Add all of these up and then subtract it from the joy you receiving when you act. Not the joy you get from getting paid, that will ebb and flow over time. But the actual joy you get from your craft. Are you in the positive? If not, what are you going to do about it?

As a teacher of acting, I’ve worked with hundreds of actors in class or through private coaching, so I’ve been able to observe repeated patterns. I don’t believe that talent is something that can be taught. It is innate to each individual. But craft is measurable and fueled by the sacrifices an actor makes along the way. For example, an actor’s preparedness for class, timely arrival, excuses for not attending, all provide a very accurate snapshot of that actor’s growth in a six month period and his or her level of true determination. It is at this point that I start to see the dedicated actors impose their will on an industry that months before seemed impossible to penetrate.

Whether you have financial support, emotional support, both, or neither, there will be a time when you start experiencing real sacrifice in pursuit of your goals. This is the time when I see an actor’s work expand or plateau. I wish it wasn’t the case, of course, but personal sacrifices provide the drive and work ethic to engage an actor’s true focus.

The insightful actor notices his craft growing through sacrifice because every moment in the work becomes vital. Equally important, some actors who’ve gone through an aggressive sacrifice realize the price is too much and consciously make a career change. Either way, this creates a clearer path for personal peace.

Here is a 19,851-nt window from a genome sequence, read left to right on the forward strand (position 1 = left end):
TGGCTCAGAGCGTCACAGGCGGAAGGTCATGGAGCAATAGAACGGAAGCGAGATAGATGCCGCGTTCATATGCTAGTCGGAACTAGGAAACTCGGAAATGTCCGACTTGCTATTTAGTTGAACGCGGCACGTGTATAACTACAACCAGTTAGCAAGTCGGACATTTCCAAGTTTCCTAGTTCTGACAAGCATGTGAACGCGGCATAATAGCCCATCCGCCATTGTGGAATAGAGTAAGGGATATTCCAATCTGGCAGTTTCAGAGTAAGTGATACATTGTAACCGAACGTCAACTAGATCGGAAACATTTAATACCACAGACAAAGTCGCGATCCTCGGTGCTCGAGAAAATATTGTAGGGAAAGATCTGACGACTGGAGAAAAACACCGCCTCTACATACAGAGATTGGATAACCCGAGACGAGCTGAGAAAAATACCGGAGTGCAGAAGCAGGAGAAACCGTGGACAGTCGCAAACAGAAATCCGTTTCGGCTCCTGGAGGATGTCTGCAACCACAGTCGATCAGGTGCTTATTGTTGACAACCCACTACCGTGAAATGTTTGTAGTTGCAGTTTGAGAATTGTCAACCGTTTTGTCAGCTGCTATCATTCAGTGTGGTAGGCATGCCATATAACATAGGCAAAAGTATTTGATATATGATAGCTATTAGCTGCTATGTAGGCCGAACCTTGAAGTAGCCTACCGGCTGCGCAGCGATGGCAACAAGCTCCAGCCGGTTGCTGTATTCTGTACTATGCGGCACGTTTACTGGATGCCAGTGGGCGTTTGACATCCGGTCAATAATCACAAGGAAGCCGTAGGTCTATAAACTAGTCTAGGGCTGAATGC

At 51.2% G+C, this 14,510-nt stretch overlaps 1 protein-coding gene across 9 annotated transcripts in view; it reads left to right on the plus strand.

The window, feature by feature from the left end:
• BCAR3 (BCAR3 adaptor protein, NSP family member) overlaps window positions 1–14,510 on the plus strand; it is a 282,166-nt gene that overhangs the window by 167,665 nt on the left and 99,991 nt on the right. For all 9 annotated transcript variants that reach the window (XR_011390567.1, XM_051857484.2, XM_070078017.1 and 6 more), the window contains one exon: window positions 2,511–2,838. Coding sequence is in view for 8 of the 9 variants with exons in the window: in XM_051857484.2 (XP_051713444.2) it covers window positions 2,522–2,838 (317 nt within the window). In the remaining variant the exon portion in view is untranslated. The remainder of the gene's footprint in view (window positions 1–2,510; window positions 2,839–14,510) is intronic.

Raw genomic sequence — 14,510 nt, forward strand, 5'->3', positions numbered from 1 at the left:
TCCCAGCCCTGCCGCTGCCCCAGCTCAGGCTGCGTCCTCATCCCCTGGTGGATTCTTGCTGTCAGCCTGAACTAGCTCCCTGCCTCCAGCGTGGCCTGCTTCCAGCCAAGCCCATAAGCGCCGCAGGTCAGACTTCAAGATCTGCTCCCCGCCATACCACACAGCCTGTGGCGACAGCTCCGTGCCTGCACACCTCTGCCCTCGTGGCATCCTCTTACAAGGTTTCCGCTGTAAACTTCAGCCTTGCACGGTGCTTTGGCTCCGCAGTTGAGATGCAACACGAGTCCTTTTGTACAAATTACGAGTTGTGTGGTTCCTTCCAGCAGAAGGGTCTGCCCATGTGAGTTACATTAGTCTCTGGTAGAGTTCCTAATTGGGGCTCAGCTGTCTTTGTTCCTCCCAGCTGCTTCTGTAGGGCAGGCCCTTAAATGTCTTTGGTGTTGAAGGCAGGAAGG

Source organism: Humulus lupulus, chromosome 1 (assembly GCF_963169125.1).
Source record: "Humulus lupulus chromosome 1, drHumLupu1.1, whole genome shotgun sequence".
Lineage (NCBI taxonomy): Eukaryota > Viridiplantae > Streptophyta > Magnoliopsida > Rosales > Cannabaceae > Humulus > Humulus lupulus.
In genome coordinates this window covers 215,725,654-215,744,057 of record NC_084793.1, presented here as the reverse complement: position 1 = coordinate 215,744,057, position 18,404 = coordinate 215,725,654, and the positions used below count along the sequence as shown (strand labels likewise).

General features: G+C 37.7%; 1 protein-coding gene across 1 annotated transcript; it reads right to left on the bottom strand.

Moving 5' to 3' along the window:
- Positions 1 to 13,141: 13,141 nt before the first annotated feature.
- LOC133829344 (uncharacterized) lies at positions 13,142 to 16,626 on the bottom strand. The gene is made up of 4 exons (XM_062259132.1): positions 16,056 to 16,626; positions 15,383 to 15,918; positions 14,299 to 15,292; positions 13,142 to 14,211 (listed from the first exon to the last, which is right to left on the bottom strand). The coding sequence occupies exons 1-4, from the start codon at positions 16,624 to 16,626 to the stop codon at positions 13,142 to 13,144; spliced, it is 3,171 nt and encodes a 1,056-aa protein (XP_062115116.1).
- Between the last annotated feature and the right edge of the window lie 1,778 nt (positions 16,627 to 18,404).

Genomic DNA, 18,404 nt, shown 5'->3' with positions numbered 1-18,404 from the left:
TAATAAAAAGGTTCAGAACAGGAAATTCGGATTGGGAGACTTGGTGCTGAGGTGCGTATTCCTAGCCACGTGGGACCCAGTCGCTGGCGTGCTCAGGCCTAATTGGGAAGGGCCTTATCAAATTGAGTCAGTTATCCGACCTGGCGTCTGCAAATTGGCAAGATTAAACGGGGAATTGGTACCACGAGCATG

Wherever you are on the spectrum of emotional and financial stability, the best thing you can do is sit down and honestly list on paper what you’ve sacrificed to pursue your dream, as I suggested above. The length of the list isn’t as important as re-encountering the sacrifices that you’ve made to get where you are today. Notice the drive you feel as you recount what was given up on your path to your passion.

If you do this, I can’t promise that your career will take a radical turn tomorrow, but I can assure you that you’ll find a drive, discipline and focus going forward equal to your list of sacrifices.


Empowering The Actor, by Paul Kampf
July 30, 2014
– Also published on July 30, 2014 in the DailyActor.com.

The entertainment industry is constantly evolving because of huge advances in
technology and ever multiplying distribution channels. However, the actor is still
the day-to-day fuel for the engine of Hollywood.

Not only do agents and managers need actors to provide them a livelihood, but
also acting teachers profit from an exchange of technique for payment. There
are photographers, image consultants, publicists and life coaches. Let’s not
forget the exploding number of one-night casting director workshops that require
payment to attend that have become another actor expense.

Without the actor the industry would crumble, and yet most actors feel irrelevant
on a day-to-day basis. I believe that doesn’t have to be an actor’s reality. There